The current model by Apple is favorable to developers? Even asks. Broadly speaking, yes, Federighi says.
Even is asking about a Nokia study that Federighi mentioned twice. Federighi says he wasn't involved in the study, it's just something he read.
At his deposition, Federighi said he didn't have any data on malware in third-party app stores. "Yes," Federighi says, but I have that data now.
On the Enterprise program, a company had to be vetted by Apple first, correct? Even asks. Yes, Federighi says, they claimed to be a business. To the extent these stores operated, that was a failure on Apple's part, Even asks. "I wouldn't characterize it that way," Federighi says
From 1999 to 2009, Federighi worked at Ariba. When he returned, he did not take over direct responsibility for iOS until 2012, he says.
He wasn't at Apple when the first iPhone launched or when the App Store launched. When he took over iOS in 2012, he wasn't on the ERB, Federighi says. You have no first-hand knowledge about the design that went into App Store, Even asks. Yes, Federighi says.
They are now looking at Nov. 2007 internal presentation by Apple on allowing third-party apps on the operating system that would become iOS.
It was written by leaders of Apple's security team at the time, Even just established.
This white paper requires Apple sign-on but separates it from distribution, Even says. "This envisions the possibility of that option," Federighi says. It doesn't say Apple needs to do distribution for safety, Even says. Federighi says it didn't seem to reach a conclusion
Even is now asking about the Apple Platform Security white paper, which Federighi's team puts together each year.
Even hasn't said which year they are looking at, but the newest one is here support.apple.com/guide/security…
Reading from this graph
You understand it is possible to open up iOS without taking out Apple's App Store? Even asks. Yes, Federighi says. The user can decide, Even says. If they are willing to be limited to what apps are in the App Store, he says.
If the user purchases only from the App Store, she would have the same security as today, Even says. No, Federighi says, because the environment would change.
Even is now reading from the deposition Federighi gave. When asked that question at his deposition, he said yes.
Your concern is that certain apps might not be available in Apple's store and would guide users to other app stores, Even says. Federighi says that is one concern.
In the world as it exists today, Apple would be able to offer a much bigger audience than any other company since its App Store is preinstalled? Even says. There's a web browser installed, Federighi says, they can search that way.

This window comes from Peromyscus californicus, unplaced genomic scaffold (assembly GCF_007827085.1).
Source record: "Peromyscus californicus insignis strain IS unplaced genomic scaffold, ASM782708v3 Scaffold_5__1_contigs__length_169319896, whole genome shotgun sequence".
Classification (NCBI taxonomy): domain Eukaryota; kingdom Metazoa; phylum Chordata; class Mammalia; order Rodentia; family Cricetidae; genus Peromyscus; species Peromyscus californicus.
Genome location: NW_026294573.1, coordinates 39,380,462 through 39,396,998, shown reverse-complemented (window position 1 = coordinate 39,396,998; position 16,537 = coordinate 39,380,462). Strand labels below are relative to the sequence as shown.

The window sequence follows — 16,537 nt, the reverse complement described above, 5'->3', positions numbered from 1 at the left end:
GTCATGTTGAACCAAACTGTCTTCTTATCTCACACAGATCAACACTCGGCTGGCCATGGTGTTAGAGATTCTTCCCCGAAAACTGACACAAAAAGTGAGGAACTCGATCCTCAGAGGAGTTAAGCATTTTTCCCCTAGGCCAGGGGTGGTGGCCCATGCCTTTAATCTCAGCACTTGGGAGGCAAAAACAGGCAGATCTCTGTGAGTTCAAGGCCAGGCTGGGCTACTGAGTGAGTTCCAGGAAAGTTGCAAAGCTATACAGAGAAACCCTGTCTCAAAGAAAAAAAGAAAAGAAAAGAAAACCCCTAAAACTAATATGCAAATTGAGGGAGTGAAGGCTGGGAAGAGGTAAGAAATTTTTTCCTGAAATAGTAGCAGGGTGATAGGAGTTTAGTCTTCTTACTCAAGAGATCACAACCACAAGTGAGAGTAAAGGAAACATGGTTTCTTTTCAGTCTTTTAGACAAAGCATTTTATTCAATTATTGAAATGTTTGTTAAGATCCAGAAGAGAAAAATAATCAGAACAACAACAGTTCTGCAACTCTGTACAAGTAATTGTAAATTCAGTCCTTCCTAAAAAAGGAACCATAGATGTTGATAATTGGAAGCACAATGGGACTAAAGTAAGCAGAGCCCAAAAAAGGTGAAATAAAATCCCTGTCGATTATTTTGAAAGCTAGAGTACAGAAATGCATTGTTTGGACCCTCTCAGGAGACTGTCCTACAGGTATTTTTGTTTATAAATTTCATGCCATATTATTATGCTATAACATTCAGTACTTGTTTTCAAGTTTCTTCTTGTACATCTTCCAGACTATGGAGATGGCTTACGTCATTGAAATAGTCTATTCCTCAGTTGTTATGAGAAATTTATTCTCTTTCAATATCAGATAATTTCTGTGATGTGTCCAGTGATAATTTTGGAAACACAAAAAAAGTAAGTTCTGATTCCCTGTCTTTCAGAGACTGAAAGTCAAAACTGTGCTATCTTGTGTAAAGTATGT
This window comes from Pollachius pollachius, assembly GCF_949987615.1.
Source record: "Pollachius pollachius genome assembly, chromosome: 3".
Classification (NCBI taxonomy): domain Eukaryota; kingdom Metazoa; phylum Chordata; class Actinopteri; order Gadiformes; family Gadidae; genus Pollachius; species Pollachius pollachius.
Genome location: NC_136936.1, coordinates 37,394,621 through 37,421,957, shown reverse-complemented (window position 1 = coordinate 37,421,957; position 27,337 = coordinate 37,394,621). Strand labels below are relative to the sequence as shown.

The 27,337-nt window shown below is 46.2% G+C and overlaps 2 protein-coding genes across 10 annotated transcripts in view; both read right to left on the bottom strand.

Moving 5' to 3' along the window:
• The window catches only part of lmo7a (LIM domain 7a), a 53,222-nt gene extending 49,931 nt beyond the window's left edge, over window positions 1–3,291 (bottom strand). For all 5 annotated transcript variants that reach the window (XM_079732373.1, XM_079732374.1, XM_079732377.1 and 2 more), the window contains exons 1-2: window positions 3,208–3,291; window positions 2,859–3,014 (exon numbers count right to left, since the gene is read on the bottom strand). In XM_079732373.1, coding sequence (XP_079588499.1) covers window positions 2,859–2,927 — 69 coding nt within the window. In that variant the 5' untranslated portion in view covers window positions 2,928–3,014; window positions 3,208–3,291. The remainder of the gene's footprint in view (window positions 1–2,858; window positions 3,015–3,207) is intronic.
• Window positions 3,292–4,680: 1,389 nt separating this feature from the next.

The App Store has a reputation for privacy, reliability and all other app stores would have to start from scratch, Even says. Steam has a reputation, Federighi says. Epic has a reputation. They aren't starting from scratch.
On MacOs, Apple runs a notarization service. There's nothing preventing Apple from scanning for additional things, Even says. Federighi says it could be difficult technically.
Even asks if they could use PhotoDNA to look for pornography. Federighi says no, that wouldn't work. Even points out this is what YouTube and TikTok do today.
"I think that would not be practical," Federighi said. You could have a portion of notarization have some form of human review, Even says. That is incorrect, Federighi says.
Now reading this from that White Paper
Gatekeeper can be set to only allow apps from the Mac App Store and a parent can set up parental control that only allow a child to download from the Mac App Store, Evens says. Federighi says that is correct
You could implement all the protections on MacOS on iOS? Even asks. Technically, yes, Federighi says.
Apple had record sales of Macs in 2020, Federighi agrees though he says he doesn't recall actual users. There are more than 100 million active Mac users today.
They are now looking at this webpage: apple.com/education/k12/
Even points out that Photoshop and AutoCAD are not available in the Mac App Store. Federighi agrees.
This page doesn't raise any concerns about that software not being available on the Mac App Store, Even says. Federighi says this is not a security document.
It doesn't say that you should buy an iPad instead of a Mac, Even says. Not explicitly, Federighi says. We talk about malware. It doesn't say that anywhere on here, Even says. Federighi then agrees.
Federighi says he is not involved in the day-to-day process of running Apple's app review. He doesn't know how much time each reviewer spends with an app.
Looking at an August 2013 email by Federighi about an app that was approved by app review and later changed its behavior. Federighi said there was nothing app review could do to prevent this kind of a potential malware attack. "That's correct," Federighi says.
Federighi confirms there are no native gaming streaming apps on the App Store.
They are talking about an email from 2017 discussing LiquidSky (a now defunct game streaming service) en.wikipedia.org/wiki/LiquidSky
Even shows Federighi a Privacy Label and hows him where it says the information is not verified by Apple. That's his last question.
Lo is now back up. Federighi says while he said in his deposition he didn't have data about malware, he was able to get it afterward.
Federighi said he is concerned that in a world with more app stores, while an iPhone user would have the same level of technical protections, the level of attacks, the sophistication of the cyberattacks would change.